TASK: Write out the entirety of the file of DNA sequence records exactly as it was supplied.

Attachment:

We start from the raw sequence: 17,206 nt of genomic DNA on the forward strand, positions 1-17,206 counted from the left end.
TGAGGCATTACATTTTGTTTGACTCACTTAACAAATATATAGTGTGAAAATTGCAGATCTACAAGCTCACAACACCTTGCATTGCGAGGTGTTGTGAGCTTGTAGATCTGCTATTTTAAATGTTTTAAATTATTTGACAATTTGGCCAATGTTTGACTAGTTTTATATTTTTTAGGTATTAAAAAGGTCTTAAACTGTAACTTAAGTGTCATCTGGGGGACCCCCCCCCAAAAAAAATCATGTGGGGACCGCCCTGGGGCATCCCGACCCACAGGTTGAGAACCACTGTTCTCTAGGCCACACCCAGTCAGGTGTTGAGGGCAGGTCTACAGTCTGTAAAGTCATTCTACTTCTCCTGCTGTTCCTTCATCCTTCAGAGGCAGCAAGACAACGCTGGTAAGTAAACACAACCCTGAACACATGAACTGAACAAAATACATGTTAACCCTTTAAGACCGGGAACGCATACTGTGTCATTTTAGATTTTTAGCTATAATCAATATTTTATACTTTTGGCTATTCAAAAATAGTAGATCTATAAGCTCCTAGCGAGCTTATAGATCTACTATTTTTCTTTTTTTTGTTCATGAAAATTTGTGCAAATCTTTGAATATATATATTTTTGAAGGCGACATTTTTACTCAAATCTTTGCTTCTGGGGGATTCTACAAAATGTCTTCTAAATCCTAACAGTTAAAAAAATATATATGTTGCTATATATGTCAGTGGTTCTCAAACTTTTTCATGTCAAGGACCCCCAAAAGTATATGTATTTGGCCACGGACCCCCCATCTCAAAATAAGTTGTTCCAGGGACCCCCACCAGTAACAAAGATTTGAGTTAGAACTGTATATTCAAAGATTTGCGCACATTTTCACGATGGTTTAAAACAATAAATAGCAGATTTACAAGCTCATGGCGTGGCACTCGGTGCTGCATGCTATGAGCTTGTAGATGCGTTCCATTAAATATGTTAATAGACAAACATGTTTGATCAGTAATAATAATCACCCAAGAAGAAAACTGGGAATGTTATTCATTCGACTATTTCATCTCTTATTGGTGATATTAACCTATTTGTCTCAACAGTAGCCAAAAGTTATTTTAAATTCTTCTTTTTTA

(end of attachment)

We start from the raw sequence: 17,206 nt of genomic DNA on the forward strand, positions 1-17,206 counted from the left end.
TGAGGCATTACATTTTGTTTGACTCACTTAACAAATATATAGTGTGAAAATTGCAGATCTACAAGCTCACAACACCTTGCATTGCGAGGTGTTGTGAGCTTGTAGATCTGCTATTTTAAATGTTTTAAATTATTTGACAATTTGGCCAATGTTTGACTAGTTTTATATTTTTTAGGTATTAAAAAGGTCTTAAACTGTAACTTAAGTGTCATCTGGGGGACCCCCCCCCAAAAAAAATCATGTGGGGACCGCCCTGGGGCATCCCGACCCACAGGTTGAGAACCACTGTTCTCTAGGCCACACCCAGTCAGGTGTTGAGGGCAGGTCTACAGTCTGTAAAGTCATTCTACTTCTCCTGCTGTTCCTTCATCCTTCAGAGGCAGCAAGACAACGCTGGTAAGTAAACACAACCCTGAACACATGAACTGAACAAAATACATGTTAACCCTTTAAGACCGGGAACGCATACTGTGTCATTTTAGATTTTTAGCTATAATCAATATTTTATACTTTTGGCTATTCAAAAATAGTAGATCTATAAGCTCCTAGCGAGCTTATAGATCTACTATTTTTCTTTTTTTTGTTCATGAAAATTTGTGCAAATCTTTGAATATATATATTTTTGAAGGCGACATTTTTACTCAAATCTTTGCTTCTGGGGGATTCTACAAAATGTCTTCTAAATCCTAACAGTTAAAAAAATATATATGTTGCTATATATGTCAGTGGTTCTCAAACTTTTTCATGTCAAGGACCCCCAAAAGTATATGTATTTGGCCACGGACCCCCCATCTCAAAATAAGTTGTTCCAGGGACCCCCACCAGTAACAAAGATTTGAGTTAGAACTGTATATTCAAAGATTTGCGCACATTTTCACGATGGTTTAAAACAATAAATAGCAGATTTACAAGCTCATGGCGTGGCACTCGGTGCTGCATGCTATGAGCTTGTAGATGCGTTCCATTAAATATGTTAATAGACAAACATGTTTGATCAGTAATAATAATCACCCAAGAAGAAAACTGGGAATGTTATTCATTCGACTATTTCATCTCTTATTGGTGATATTAACCTATTTGTCTCAACAGTAGCCAAAAGTTATTTTAAATTCTTCTTTTTTA